Peter, Bjorn & John’s ‘Endless Dream’ is the second twentieth anniversary release in this here roundup. However, unlike ‘Placer Found’, which was a reissue, ‘Endless Dream’ is a set of brand-spanking-new material from the beloved Swedish indie-popsters. This is the sort of perky affair that we’ve come to expect from the ‘Young Folks’ perpetrators, with quirky pop grooves shuffling around under some tight, sonorous vocal harmonisation. There are also a couple of more wistful and acoustic guitar-driven tracks which spin ‘Endless Dream’ in the direction of The Shins.
Drone-metal at its purest from one of the sound’s chief architects here. ‘Auﬂösung der Zeit’ was taped at a concert given by Sunn O)))’s Stephen O’Malley in 2018, one which was tied in with the publication of ‘The Guidebook Of Church Burners’, a tome that explores the visual history of black metal. The music O’Malley made that night, an unbroken slough of drone that harshened and waned across almost three-quarters of an hour, crystallises much of what is good about a genre, aesthetic and ideology that O’Malley has played no small part in shaping.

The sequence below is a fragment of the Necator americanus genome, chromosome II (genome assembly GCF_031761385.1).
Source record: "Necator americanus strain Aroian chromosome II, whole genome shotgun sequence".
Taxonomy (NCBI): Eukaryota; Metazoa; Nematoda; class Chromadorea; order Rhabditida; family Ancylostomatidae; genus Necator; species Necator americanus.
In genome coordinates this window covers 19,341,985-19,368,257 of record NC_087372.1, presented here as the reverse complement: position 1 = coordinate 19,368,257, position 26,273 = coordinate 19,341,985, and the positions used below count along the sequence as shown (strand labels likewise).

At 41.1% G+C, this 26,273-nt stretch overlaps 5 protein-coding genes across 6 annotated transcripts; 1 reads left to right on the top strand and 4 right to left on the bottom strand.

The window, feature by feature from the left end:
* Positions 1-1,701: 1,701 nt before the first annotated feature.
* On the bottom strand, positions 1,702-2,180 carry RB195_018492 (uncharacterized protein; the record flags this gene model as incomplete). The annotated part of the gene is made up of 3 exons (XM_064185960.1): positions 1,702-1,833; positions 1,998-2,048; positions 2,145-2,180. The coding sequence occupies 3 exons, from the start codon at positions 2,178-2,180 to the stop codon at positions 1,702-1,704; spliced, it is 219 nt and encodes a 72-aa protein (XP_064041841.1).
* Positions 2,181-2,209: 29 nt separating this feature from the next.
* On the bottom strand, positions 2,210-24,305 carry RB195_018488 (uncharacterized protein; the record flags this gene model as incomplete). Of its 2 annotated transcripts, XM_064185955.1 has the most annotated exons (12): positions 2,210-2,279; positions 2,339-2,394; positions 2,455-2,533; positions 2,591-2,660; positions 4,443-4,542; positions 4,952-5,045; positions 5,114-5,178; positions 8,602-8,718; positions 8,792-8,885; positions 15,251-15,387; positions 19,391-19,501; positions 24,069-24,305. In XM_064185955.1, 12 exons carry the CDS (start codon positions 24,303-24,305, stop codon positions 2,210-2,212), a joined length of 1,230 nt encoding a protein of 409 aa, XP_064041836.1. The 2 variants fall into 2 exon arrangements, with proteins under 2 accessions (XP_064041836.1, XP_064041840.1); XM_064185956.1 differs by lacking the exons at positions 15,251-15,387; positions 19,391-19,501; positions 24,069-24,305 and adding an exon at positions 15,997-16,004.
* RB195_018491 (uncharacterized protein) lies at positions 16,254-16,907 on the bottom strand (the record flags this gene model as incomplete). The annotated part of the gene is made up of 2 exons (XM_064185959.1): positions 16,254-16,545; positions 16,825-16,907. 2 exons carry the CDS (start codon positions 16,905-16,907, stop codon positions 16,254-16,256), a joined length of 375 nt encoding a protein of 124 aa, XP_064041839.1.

‘Travel In Peace’. Sound advice. Our own Ant rather delightfully described Chi Factory’s ‘Travel In Peace’ as a ‘mind lozenge’, and this latest set from the Dutch new-age veterans is certainly a balm for the soul in extraordinary times. The two side-long meditations here are sonically rather amorphous - aquatic drone, fourth-world soundscapes, spiritual incantations and far-out flurries of field recording can all be found across the course of the LP. Jon Hassell, Alice Coltrane, Sun Ra and ‘Tower Of Meaning’-mode Arthur Russell keep watch over both band and listener throughout. ‘Travel In Peace’, and leave refreshed.